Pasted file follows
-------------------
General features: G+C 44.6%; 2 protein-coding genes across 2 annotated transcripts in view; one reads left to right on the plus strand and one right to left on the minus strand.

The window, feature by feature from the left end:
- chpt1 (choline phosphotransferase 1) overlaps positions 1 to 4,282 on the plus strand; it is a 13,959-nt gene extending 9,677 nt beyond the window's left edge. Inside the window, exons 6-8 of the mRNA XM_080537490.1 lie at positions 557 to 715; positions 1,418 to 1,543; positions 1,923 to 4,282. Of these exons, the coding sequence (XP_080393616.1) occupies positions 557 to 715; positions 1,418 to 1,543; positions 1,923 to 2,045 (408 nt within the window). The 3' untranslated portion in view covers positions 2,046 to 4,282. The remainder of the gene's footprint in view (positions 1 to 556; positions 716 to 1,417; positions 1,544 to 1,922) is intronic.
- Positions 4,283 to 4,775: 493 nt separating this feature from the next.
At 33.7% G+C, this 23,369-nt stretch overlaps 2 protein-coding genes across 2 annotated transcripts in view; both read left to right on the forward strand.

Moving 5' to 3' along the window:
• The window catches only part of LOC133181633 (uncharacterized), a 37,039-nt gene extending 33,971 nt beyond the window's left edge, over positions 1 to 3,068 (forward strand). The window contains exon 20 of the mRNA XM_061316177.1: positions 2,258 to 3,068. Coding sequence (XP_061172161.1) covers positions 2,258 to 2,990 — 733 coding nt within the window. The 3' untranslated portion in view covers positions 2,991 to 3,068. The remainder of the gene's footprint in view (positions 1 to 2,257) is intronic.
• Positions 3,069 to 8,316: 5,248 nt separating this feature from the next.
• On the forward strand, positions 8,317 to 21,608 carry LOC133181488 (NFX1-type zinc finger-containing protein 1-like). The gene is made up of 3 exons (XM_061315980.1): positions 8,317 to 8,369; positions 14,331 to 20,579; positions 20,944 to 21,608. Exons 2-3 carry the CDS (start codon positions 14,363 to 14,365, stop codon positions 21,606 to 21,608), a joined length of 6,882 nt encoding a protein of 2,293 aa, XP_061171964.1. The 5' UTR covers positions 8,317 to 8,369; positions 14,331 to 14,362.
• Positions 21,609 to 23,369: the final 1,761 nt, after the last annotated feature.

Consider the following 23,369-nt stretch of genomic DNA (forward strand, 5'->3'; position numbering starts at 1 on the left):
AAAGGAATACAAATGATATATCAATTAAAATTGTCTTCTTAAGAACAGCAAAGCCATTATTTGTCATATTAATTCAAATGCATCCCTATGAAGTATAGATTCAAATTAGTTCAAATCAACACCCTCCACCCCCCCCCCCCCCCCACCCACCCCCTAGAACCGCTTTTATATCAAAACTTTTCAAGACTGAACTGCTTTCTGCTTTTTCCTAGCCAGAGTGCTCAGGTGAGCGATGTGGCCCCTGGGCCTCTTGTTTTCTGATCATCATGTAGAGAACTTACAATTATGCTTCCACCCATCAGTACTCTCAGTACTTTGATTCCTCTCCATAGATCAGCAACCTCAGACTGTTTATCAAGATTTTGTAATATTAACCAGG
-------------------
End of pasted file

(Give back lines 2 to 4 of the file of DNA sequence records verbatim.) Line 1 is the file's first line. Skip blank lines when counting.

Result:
The window, feature by feature from the left end:
- chpt1 (choline phosphotransferase 1) overlaps positions 1 to 4,282 on the plus strand; it is a 13,959-nt gene extending 9,677 nt beyond the window's left edge. Inside the window, exons 6-8 of the mRNA XM_080537490.1 lie at positions 557 to 715; positions 1,418 to 1,543; positions 1,923 to 4,282. Of these exons, the coding sequence (XP_080393616.1) occupies positions 557 to 715; positions 1,418 to 1,543; positions 1,923 to 2,045 (408 nt within the window). The 3' untranslated portion in view covers positions 2,046 to 4,282. The remainder of the gene's footprint in view (positions 1 to 556; positions 716 to 1,417; positions 1,544 to 1,922) is intronic.
- Positions 4,283 to 4,775: 493 nt separating this feature from the next.